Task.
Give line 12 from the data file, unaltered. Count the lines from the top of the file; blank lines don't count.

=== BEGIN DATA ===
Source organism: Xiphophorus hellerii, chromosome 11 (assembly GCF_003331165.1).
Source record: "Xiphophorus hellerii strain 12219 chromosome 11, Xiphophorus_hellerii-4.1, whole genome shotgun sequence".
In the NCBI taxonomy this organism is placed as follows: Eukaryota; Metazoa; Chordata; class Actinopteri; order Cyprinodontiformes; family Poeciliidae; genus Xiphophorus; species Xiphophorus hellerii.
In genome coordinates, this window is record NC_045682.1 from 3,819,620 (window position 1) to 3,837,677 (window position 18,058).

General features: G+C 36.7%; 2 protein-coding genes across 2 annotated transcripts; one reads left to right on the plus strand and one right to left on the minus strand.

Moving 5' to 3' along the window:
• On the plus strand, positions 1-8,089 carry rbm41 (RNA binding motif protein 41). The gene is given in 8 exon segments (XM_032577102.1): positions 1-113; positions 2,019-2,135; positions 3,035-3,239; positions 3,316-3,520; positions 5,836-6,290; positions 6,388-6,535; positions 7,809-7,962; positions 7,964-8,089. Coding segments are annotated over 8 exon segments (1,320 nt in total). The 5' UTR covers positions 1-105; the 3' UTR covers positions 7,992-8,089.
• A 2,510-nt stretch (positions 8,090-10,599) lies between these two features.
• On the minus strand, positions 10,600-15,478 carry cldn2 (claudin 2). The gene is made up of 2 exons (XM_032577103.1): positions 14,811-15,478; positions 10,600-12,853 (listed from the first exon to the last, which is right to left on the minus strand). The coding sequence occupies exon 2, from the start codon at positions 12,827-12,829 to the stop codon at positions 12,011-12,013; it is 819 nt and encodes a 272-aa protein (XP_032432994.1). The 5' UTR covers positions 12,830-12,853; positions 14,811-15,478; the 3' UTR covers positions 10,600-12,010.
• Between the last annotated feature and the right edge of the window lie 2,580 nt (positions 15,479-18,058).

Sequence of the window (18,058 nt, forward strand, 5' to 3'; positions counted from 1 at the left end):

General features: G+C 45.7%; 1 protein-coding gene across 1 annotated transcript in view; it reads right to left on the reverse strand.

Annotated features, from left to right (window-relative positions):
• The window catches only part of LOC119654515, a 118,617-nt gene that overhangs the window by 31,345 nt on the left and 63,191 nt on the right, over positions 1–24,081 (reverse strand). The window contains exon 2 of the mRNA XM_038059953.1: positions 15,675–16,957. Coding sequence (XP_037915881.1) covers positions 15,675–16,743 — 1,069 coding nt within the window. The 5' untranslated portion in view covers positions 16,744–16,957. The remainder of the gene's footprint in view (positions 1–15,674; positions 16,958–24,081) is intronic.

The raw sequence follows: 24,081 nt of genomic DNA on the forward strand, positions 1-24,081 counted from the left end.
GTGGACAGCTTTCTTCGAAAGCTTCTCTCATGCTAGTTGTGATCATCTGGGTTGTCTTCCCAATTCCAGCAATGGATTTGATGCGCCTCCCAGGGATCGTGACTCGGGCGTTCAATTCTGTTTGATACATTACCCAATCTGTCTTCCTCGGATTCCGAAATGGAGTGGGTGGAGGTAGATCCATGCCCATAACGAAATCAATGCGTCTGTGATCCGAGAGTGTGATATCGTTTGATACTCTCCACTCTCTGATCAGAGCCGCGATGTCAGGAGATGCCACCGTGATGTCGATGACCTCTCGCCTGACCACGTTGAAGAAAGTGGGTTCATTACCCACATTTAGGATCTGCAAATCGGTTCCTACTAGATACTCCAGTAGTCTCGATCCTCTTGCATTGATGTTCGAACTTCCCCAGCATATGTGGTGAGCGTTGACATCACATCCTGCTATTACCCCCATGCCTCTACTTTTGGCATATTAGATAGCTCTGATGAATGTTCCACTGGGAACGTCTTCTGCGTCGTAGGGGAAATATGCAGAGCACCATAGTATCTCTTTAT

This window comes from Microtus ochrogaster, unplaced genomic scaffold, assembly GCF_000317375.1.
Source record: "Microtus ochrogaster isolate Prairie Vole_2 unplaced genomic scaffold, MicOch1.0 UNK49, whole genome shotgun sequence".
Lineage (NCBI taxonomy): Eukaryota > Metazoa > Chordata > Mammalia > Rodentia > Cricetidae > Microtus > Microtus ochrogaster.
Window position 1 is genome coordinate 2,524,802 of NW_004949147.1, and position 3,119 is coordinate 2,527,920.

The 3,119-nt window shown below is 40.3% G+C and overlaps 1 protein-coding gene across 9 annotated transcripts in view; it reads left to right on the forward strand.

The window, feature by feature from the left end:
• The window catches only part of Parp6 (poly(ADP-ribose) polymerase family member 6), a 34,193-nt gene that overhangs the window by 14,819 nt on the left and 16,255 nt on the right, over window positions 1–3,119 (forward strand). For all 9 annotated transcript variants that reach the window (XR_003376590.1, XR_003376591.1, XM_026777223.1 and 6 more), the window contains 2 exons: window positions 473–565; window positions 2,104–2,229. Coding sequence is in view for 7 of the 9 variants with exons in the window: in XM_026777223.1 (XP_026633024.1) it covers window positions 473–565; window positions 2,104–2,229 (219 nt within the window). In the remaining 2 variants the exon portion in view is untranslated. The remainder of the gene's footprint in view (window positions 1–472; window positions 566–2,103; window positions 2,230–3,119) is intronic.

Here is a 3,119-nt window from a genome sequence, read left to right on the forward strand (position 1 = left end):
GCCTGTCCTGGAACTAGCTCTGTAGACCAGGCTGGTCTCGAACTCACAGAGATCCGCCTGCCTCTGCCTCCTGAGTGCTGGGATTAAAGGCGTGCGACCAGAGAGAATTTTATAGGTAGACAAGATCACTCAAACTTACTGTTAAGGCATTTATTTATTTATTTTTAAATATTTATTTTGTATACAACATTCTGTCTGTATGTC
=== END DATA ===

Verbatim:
General features: G+C 45.7%; 1 protein-coding gene across 1 annotated transcript in view; it reads right to left on the reverse strand.